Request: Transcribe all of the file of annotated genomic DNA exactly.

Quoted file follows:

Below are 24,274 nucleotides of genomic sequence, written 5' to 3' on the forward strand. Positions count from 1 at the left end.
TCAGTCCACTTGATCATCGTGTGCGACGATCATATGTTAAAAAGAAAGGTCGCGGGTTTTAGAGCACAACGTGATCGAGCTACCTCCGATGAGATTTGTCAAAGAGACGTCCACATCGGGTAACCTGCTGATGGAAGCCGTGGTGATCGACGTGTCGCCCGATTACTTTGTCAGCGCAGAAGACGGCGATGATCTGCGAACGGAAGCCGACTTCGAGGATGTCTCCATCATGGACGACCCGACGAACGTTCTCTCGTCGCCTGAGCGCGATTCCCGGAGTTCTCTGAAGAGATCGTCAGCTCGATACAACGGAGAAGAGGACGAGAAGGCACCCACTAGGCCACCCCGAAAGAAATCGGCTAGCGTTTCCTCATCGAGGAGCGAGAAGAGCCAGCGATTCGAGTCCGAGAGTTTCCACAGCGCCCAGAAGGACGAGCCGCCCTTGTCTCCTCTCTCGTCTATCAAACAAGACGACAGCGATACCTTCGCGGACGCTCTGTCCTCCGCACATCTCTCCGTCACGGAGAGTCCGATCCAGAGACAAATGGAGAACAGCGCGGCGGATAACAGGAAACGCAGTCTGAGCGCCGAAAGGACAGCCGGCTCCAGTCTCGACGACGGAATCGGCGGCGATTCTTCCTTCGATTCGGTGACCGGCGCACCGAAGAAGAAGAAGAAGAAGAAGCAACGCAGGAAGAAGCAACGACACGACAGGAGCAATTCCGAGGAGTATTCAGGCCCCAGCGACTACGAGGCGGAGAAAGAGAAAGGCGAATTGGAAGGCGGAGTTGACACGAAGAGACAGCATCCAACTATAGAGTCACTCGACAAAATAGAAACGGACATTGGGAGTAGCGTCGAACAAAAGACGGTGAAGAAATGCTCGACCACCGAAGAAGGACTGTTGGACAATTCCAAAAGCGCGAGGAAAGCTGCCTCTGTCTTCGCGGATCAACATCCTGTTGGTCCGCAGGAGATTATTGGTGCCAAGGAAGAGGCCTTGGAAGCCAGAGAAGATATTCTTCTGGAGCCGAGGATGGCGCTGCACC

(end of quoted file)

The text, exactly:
Below are 24,274 nucleotides of genomic sequence, written 5' to 3' on the forward strand. Positions count from 1 at the left end.
TCAGTCCACTTGATCATCGTGTGCGACGATCATATGTTAAAAAGAAAGGTCGCGGGTTTTAGAGCACAACGTGATCGAGCTACCTCCGATGAGATTTGTCAAAGAGACGTCCACATCGGGTAACCTGCTGATGGAAGCCGTGGTGATCGACGTGTCGCCCGATTACTTTGTCAGCGCAGAAGACGGCGATGATCTGCGAACGGAAGCCGACTTCGAGGATGTCTCCATCATGGACGACCCGACGAACGTTCTCTCGTCGCCTGAGCGCGATTCCCGGAGTTCTCTGAAGAGATCGTCAGCTCGATACAACGGAGAAGAGGACGAGAAGGCACCCACTAGGCCACCCCGAAAGAAATCGGCTAGCGTTTCCTCATCGAGGAGCGAGAAGAGCCAGCGATTCGAGTCCGAGAGTTTCCACAGCGCCCAGAAGGACGAGCCGCCCTTGTCTCCTCTCTCGTCTATCAAACAAGACGACAGCGATACCTTCGCGGACGCTCTGTCCTCCGCACATCTCTCCGTCACGGAGAGTCCGATCCAGAGACAAATGGAGAACAGCGCGGCGGATAACAGGAAACGCAGTCTGAGCGCCGAAAGGACAGCCGGCTCCAGTCTCGACGACGGAATCGGCGGCGATTCTTCCTTCGATTCGGTGACCGGCGCACCGAAGAAGAAGAAGAAGAAGAAGCAACGCAGGAAGAAGCAACGACACGACAGGAGCAATTCCGAGGAGTATTCAGGCCCCAGCGACTACGAGGCGGAGAAAGAGAAAGGCGAATTGGAAGGCGGAGTTGACACGAAGAGACAGCATCCAACTATAGAGTCACTCGACAAAATAGAAACGGACATTGGGAGTAGCGTCGAACAAAAGACGGTGAAGAAATGCTCGACCACCGAAGAAGGACTGTTGGACAATTCCAAAAGCGCGAGGAAAGCTGCCTCTGTCTTCGCGGATCAACATCCTGTTGGTCCGCAGGAGATTATTGGTGCCAAGGAAGAGGCCTTGGAAGCCAGAGAAGATATTCTTCTGGAGCCGAGGATGGCGCTGCACC